Whether you're cleaning the bathroom or ringing the bell at the front desk, positive attitude is the most important characteristic of a hotel manager. It helps you manage conflicts and other problems, and make sure every guest has an enjoyable experience. Always aim to serve with humility and appreciation, always be the best you can be, and never lose hope.
Because of the complex nature of the hospitality industry, you have to constantly learn new things. Think critically and be aware of details, such as the preferences and needs of guests, but don't get obsessed about them. Instead, you need to approach them positively, listen to them, and address their concerns with empathy.
Let's say you start out as a housekeeper, and it might be a boring, tedious job. But what makes or breaks your ability to climb up the ladder will be your ability to change your attitude. If you keep complaining about the work and the job, you're simply missing out on the most important parts of your career - ensuring that people have a great stay at your hotel and recommend it to other people.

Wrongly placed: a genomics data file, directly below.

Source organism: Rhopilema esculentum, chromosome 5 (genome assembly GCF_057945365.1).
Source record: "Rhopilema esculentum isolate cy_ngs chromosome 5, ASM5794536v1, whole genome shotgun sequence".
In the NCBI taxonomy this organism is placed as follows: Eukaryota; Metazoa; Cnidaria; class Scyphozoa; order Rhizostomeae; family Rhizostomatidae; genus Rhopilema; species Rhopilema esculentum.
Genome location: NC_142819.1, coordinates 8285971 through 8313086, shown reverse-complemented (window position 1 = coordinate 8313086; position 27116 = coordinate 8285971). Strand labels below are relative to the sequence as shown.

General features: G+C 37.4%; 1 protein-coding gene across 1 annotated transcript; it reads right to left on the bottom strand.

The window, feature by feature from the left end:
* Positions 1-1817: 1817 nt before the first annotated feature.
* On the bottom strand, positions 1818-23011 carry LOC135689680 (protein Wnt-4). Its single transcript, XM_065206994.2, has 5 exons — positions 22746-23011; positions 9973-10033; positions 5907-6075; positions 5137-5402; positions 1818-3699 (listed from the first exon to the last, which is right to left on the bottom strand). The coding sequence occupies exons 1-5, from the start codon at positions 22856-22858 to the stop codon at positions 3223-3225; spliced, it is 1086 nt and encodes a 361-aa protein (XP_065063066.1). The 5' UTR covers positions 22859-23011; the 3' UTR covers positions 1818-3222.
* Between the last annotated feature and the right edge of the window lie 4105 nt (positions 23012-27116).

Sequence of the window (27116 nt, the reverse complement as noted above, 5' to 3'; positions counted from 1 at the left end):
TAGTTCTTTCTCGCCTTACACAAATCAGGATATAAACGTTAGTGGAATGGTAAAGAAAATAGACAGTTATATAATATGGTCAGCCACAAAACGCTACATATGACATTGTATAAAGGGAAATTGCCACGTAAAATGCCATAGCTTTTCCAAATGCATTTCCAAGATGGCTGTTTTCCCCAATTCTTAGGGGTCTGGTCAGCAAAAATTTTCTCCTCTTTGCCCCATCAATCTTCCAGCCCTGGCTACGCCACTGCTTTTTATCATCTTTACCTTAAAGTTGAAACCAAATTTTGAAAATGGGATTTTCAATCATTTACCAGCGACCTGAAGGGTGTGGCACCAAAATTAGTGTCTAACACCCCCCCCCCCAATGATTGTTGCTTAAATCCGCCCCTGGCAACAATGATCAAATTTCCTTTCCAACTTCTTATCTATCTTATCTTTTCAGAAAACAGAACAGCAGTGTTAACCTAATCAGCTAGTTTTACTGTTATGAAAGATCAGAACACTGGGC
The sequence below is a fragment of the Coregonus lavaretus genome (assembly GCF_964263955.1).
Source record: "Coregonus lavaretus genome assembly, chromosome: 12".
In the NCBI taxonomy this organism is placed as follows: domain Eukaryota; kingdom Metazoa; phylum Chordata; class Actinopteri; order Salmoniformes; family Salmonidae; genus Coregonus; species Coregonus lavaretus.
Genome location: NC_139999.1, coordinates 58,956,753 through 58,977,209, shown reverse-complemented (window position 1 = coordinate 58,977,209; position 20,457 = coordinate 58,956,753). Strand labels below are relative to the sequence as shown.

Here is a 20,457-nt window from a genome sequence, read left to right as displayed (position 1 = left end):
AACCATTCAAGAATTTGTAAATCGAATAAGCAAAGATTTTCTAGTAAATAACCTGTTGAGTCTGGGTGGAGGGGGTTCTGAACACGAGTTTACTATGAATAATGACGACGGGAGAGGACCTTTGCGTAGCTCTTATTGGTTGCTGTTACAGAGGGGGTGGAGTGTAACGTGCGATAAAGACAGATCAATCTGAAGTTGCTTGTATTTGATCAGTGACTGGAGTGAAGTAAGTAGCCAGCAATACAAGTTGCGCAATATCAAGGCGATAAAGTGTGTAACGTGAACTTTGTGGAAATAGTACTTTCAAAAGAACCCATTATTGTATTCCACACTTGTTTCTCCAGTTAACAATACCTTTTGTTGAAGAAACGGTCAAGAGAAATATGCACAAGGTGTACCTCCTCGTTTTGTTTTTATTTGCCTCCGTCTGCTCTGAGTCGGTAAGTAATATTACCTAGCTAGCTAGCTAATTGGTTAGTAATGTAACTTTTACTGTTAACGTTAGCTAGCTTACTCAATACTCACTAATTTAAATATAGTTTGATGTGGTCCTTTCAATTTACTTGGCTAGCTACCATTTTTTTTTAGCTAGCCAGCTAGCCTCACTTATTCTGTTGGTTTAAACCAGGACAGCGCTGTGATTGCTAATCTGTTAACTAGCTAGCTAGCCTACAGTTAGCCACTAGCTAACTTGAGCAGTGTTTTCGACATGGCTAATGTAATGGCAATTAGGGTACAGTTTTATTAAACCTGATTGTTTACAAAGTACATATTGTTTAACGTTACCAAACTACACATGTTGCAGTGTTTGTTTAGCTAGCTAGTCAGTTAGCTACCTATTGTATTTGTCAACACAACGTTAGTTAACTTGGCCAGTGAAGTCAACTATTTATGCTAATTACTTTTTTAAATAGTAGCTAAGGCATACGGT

So ultimately, the hospitality industry really does require people who take a certain pride in their work. If you look at butlers, a lot of them don't see themselves as "servants" - they actually enjoy their jobs and take pride in their appearance, their knowledge, and their professionalism. So don't just clean your hotel. Look at everything from a guest's point of view, and you'll see that you are a hospitality professional.
One of the key factors in hospitality management is flexibility. You must be prepared to take charge of the hotel on short notice and coordinate with different parties to ensure the success of the hotel's operation. You should be able to fit multiple demands, such as running social events, having guests stay longer, and making additional promotions to ensure a better profit for the hotel.
5. An eye for detail